Gray Whales Revealed

Discover gray whales in the isolated San Ignacio lagoon

Full breach

Full breach

James Michael Dorsey

Mothers are clearly proud of their handiwork and will bring a baby up to us on her back to show it off. There are many theories for this behavior, the most common being simply that over centuries the whales have learned they are safe here. After more than a decade as a marine naturalist, that is what I believe. I spend about six hours a day on the water with these animals and know many by sight. (They are easily identifiable from their coloring, which ranges from black to light gray, with mottled tones in between, and unique scarring, mostly from propeller hits and occasional orca bites.)

I have often had a “friendly” follow me throughout the day, covering miles, and then return the next morning to seek my company. This friendliness sometimes gets them hit by propellers, but their thick coating of blubber protects them, and unless the cut is very deep, they do not seem to feel it.

Pacific gray whale mating is a common sight and one of the most unusual events in the natural world. Several amorous young males will line up to await their turn with the female in estrus, who will couple with as many as two dozen suitors in a day. Each one ejaculates hundreds of gallons of semen, washing out the efforts of its predecessor.

It is not uncommon to see several juvenile males all waving their six foot organs in the air, prehensile, bright pink, and weighing hundreds of pounds, but not necessarily trying to mate. Like most red blooded young males, they are simply playing a game of mine is bigger than yours.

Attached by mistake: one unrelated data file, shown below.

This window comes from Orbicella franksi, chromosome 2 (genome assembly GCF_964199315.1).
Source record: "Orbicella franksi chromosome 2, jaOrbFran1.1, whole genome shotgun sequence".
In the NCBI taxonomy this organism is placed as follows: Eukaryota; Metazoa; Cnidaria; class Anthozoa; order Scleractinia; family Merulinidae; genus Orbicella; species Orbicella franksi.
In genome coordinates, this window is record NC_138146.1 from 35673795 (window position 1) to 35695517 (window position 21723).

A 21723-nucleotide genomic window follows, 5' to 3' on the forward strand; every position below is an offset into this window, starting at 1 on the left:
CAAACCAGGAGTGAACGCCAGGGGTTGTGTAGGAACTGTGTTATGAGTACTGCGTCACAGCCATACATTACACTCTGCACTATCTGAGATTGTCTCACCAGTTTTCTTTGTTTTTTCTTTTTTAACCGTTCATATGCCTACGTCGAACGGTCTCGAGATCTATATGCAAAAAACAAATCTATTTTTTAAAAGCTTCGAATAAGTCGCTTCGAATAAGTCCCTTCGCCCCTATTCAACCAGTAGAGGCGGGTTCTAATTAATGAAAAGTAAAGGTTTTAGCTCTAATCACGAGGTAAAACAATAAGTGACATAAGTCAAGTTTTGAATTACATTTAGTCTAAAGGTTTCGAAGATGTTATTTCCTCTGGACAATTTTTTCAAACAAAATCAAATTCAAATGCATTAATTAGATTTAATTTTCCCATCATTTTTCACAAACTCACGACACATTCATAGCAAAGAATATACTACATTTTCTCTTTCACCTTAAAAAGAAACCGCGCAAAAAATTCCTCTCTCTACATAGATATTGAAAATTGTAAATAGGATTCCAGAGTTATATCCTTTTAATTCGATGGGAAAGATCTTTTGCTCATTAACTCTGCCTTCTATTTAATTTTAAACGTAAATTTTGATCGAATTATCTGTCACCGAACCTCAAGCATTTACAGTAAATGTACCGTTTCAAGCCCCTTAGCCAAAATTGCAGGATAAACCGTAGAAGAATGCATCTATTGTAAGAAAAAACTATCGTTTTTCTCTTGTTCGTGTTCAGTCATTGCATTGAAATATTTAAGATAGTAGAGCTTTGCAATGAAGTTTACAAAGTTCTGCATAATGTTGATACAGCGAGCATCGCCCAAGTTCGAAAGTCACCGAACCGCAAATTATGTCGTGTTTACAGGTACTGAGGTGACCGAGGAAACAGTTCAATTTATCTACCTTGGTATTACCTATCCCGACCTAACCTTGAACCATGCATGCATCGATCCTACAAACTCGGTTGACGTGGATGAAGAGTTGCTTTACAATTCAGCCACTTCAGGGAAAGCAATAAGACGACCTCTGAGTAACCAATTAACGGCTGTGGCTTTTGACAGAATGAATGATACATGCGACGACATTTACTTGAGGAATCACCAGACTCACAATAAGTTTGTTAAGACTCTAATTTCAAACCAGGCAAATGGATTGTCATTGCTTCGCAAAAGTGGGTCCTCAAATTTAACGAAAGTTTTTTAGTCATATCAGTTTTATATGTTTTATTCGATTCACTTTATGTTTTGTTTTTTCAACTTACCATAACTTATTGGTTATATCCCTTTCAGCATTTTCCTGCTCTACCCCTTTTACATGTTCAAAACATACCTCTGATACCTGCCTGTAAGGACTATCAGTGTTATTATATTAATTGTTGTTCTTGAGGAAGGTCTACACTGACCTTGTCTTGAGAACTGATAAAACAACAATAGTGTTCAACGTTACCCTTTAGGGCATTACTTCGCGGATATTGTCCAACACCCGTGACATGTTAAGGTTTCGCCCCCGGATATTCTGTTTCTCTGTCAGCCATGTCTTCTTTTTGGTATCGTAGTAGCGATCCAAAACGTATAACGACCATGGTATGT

After a month in the lagoon, the young whales may have gained as much as 7,000 pounds and are ready to begin the long swim north to their summer feeding grounds in the Bering and Chukchi seas. If a youngster survives to adulthood, he or she may live sixty to eighty years, reaching sexual maturity at about seven years.

Fossilized remains suggest the ancestors of the Pacific gray whale walked the Earth on four legs about six million years ago, and today’s whales still have a vestigial pelvic bone. Both humans and the whales are warm-blooded mammals that give live birth and nurse their young. We both have hair and breathe air. In the womb, a human fetus has weblike hands that resemble flippers, while a whale fetus has individual fingerlike digits. In its pectoral fins a whale has each and every bone that a human has from shoulder to fingertips.

Only two creatures on Earth are born with a soft spot of the top of the skull to allow for brain growth: humans and whales.

Gray whales have occupied this Earth far longer than we have, and even though they are still hunted for food, they come to us in friendship.

As one who knows them firsthand, I hope they will be patient with us, until we reach the point of being able to communicate—and finally learn which species is more civilized.

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